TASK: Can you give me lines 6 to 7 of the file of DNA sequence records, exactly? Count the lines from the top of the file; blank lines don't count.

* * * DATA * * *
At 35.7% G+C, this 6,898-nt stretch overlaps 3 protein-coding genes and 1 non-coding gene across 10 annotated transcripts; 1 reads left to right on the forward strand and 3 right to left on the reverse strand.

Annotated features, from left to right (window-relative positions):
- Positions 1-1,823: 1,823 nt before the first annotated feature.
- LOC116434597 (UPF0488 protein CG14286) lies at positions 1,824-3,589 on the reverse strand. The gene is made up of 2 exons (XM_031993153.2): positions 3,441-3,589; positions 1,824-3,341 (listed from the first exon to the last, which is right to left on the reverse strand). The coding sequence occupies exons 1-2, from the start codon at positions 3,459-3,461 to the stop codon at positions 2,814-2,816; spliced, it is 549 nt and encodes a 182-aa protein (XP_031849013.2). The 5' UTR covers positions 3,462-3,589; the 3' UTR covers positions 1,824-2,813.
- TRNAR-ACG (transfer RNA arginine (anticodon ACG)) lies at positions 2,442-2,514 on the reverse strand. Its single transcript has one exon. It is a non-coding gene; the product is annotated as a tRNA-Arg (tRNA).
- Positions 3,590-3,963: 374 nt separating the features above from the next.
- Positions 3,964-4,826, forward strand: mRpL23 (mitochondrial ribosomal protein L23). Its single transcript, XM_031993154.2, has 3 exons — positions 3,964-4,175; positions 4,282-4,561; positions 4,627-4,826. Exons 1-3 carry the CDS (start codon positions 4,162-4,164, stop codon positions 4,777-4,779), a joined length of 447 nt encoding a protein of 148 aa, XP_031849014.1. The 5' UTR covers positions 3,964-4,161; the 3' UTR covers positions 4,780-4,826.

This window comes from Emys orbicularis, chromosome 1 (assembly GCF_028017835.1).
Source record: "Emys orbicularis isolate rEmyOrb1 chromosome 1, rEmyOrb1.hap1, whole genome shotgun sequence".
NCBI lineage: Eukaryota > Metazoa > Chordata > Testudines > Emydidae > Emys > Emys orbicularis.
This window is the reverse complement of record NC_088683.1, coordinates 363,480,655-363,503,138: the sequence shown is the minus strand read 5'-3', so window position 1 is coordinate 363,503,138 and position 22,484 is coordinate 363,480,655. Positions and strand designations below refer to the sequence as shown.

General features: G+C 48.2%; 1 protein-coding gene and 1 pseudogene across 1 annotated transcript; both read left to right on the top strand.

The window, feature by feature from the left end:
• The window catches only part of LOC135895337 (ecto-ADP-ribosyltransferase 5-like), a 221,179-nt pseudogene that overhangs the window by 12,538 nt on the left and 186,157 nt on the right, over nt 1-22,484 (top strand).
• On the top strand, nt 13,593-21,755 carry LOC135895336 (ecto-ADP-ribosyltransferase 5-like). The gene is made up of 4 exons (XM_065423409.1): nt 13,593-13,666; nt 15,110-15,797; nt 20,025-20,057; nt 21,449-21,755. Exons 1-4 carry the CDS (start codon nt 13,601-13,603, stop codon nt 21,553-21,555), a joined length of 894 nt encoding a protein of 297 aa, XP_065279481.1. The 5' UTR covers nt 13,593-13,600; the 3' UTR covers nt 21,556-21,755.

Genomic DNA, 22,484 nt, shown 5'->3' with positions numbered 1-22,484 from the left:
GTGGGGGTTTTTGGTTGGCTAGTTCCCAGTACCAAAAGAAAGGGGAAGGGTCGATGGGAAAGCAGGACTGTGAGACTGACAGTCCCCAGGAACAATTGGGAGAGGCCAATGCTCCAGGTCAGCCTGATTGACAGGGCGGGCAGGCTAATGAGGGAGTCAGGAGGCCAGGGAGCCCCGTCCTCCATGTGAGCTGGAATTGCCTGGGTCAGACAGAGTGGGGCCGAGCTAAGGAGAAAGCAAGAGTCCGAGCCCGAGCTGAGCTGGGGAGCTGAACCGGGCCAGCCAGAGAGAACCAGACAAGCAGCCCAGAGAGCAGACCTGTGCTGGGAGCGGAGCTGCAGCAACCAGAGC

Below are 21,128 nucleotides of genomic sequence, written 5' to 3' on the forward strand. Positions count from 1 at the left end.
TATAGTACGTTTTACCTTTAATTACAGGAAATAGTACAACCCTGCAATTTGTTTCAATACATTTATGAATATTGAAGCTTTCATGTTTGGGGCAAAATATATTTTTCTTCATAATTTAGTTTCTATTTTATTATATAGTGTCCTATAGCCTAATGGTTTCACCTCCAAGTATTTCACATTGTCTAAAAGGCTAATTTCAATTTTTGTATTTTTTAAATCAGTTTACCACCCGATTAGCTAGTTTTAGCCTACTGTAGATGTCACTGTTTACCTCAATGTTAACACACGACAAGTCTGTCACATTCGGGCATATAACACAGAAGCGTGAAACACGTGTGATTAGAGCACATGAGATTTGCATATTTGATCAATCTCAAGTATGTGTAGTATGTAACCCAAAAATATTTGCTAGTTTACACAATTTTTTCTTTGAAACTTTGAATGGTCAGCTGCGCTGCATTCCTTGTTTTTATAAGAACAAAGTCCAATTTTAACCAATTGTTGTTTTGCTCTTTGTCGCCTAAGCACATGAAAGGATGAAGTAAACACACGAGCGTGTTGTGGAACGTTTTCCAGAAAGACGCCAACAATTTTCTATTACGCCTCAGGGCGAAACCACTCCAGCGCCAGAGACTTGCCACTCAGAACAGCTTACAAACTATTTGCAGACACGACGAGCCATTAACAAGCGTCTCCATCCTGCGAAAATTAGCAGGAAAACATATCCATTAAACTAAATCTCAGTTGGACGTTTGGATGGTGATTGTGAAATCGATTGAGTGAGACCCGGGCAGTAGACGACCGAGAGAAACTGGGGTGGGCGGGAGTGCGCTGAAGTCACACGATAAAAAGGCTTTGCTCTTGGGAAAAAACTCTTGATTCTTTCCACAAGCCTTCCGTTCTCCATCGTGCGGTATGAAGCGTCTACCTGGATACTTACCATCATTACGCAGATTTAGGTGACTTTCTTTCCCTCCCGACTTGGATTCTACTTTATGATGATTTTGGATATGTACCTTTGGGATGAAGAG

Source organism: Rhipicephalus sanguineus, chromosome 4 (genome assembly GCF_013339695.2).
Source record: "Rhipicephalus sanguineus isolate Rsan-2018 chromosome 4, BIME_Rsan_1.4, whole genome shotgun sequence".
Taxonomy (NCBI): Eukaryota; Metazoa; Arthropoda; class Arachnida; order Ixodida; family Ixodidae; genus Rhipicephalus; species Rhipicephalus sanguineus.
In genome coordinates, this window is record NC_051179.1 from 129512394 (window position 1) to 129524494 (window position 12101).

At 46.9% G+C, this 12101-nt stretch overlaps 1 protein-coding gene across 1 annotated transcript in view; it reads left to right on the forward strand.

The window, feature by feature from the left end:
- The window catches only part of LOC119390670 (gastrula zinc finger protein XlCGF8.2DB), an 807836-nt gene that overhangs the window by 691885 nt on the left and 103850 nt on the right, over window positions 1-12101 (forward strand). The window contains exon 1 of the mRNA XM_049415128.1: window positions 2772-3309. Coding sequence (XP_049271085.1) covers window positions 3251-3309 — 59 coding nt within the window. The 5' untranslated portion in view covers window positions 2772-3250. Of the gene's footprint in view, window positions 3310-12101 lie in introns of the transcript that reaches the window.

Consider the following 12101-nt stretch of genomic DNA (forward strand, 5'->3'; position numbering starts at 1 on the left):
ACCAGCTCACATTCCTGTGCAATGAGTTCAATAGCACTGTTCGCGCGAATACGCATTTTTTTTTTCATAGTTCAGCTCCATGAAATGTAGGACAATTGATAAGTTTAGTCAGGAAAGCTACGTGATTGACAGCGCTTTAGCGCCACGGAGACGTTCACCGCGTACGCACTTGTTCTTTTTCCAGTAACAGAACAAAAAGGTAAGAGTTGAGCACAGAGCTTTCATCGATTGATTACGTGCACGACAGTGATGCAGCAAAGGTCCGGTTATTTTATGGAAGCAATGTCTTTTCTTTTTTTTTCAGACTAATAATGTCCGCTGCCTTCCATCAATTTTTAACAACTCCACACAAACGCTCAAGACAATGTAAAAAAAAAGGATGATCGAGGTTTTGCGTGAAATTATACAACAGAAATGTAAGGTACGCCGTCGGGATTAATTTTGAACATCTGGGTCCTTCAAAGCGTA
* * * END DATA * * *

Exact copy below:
- Positions 3,590-3,963: 374 nt separating the features above from the next.
- Positions 3,964-4,826, forward strand: mRpL23 (mitochondrial ribosomal protein L23). Its single transcript, XM_031993154.2, has 3 exons — positions 3,964-4,175; positions 4,282-4,561; positions 4,627-4,826. Exons 1-3 carry the CDS (start codon positions 4,162-4,164, stop codon positions 4,777-4,779), a joined length of 447 nt encoding a protein of 148 aa, XP_031849014.1. The 5' UTR covers positions 3,964-4,161; the 3' UTR covers positions 4,780-4,826.